HTN | Weekly Health Tech Reads | 10/22
October 22, 2023
NEWS OF THE WEEK
Sharing our perspective on the news, opinions, and data that made us think the most this week.
Summary: Waystar publicly filed its initial registration document with the SEC this week, starting the IPO process. Back in August, reports came out suggesting they confidentially filed at an $8 billion valuation. Waystar was created in 2018 as a result of a merger between two companies, Navicure and ZirMed. It has grown significantly over the past six years, following a PE-style roll-up strategy. Since the 2018 merger, Waystar has acquired eight companies to build out its RCM platform, primarily using debt to fund those acquisitions. Over the next five years, Waystar has $2.3 billion in debt obligations to pay, and it has had substantial interest expense payments to make. In 2022, it paid $149 million in interest expense, while doing $704 million of revenue for the year. Yes, that means they were paying ~21% of revenue in 2022 to interest expense payments. Still, they’ve managed to grow the business to 30,000 customers over the last few years, including significant growth in clients they’re making over $100,000 a year with. They’ve grown those >$100k clients from 733 in March 2021 to 1,023 in June 2023, although this growth has been slowing substantially since 2021.
- As I read the S-1, I get the strong sense that Waystar probably would have ideally gone public a few quarters ago, before the >$100k client growth started tapering down from ~10% quarter-over-quarter down to under 2%. The slowing growth and massive interest payments invite some questions as to how well Waystar can continue driving organic growth moving forward. It wouldn’t be surprising to see organic growth continue to slow down for the business. Can Waystar continue to afford driving growth by financing additional acquisitions via debt? It’s not exactly clear, although the rating agencies seem to think that is a thing of the past now that it’s on the public markets.
All of that said, Waystar appears to have built a market leader in the RCM business by bolting together a number of different platforms over the last 5 years, giving it a breadth of solutions that have allowed it to drive meaningful client growth over the last several years. In order to execute on this approach, Waystar is paying a king’s ransom in interest payments, which will naturally invite questions about the use of leverage to finance this growth. Regardless, the approach got Waystar to this point, and it’ll be interesting to follow along with what happens in the public markets over the coming quarters.
If you’re an HTN member, stay tuned for a more in-depth analysis of the S-1 this coming week.
Q3 earnings season is picking up; sharing some reactions to earnings calls here
Summary: The big headline from the earnings call is that Elevance shared it is expecting a $500 million revenue hit in 2025 as a result of its poor Stars performance. There is a lot of energy going towards mitigating that problem as discussed on the earnings call. Elegance noted it embarked on an internal strategic review in Q3, deciding to cut $750 million of internal operating expenses, largely related to software development. Medicaid administrative terminations sound like they've been a headache as states roll them out, causing members to lapse in coverage. Elevance noted it has been seeing significant growth in the individual exchanges as a result, though. All in all, while there's a bunch of moving pieces at play, it appears that the organization feels pretty confident in its ability to manage the change ahead as they raised earnings target for 2023 and confirmed the target for 2024 as well as long term growth expectations. Lots more detail covered in the Slack thread this week for HTN members - including some nuggets on markets where Elevance is looking at acquiring VBC providers.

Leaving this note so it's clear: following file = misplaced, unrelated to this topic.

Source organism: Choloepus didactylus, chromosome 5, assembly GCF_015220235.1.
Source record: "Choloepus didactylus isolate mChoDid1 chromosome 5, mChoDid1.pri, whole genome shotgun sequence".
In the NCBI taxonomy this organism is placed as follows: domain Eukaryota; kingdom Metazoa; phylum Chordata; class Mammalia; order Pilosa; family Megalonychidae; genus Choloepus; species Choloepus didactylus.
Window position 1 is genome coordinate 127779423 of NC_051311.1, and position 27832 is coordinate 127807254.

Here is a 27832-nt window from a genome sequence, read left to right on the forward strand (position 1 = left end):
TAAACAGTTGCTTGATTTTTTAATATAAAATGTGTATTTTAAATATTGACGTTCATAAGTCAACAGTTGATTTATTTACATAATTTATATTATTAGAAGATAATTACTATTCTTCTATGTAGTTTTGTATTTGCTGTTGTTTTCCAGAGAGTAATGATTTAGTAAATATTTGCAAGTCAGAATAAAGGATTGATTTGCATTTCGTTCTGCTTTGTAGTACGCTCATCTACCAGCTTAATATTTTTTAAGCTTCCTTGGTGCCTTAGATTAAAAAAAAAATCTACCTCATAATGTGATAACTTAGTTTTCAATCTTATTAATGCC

CHART(S) OF THE WEEK
Sharing a visual or two from the week that made us think
This was an interesting report from the team at Health Enterprise Partners exploring the state of health system strategic investing that they originally shared at HLTH. The deck does a nice job outlining some of the rationale for health systems getting into this, an overview of four common approaches health systems take (direct investing, fund investments, accelerators, and innovation centers), including some interesting survey results from fund leaders and CEOs. The slide above is particularly interesting finding that startups that receive strategic capital have consistently better exits and are less likely to go out of business.
Health Affairs published an article looking at performance data of Medicare Accountable Care Organizations in 2022. As seen in the chart above, it's particularly interesting to note that the majority of ACOs took on downside risk (59%) for the first time since MSSP's inception. Other key findings included:
- Greater net savings: The program resulted in $1.8 billion in net savings, a 9% increase from 2021.
- Improved health equity: ACOs serving more diverse populations (e.g. dual eligible, or underserved race/ethnicity groups) achieved comparable savings and similar quality scores.
Milliman published an interesting report looking at upcoming changes to Medicare Stars Ratings, the impact they'll have, and what MA orgs should do to prepare.
Hayley Roger's Reaction:
Hayley Rogers is a Consulting Actuary with Milliman, based in Seattle. She specializes in creating data-driven, strategic initiatives to elevate client Star Ratings.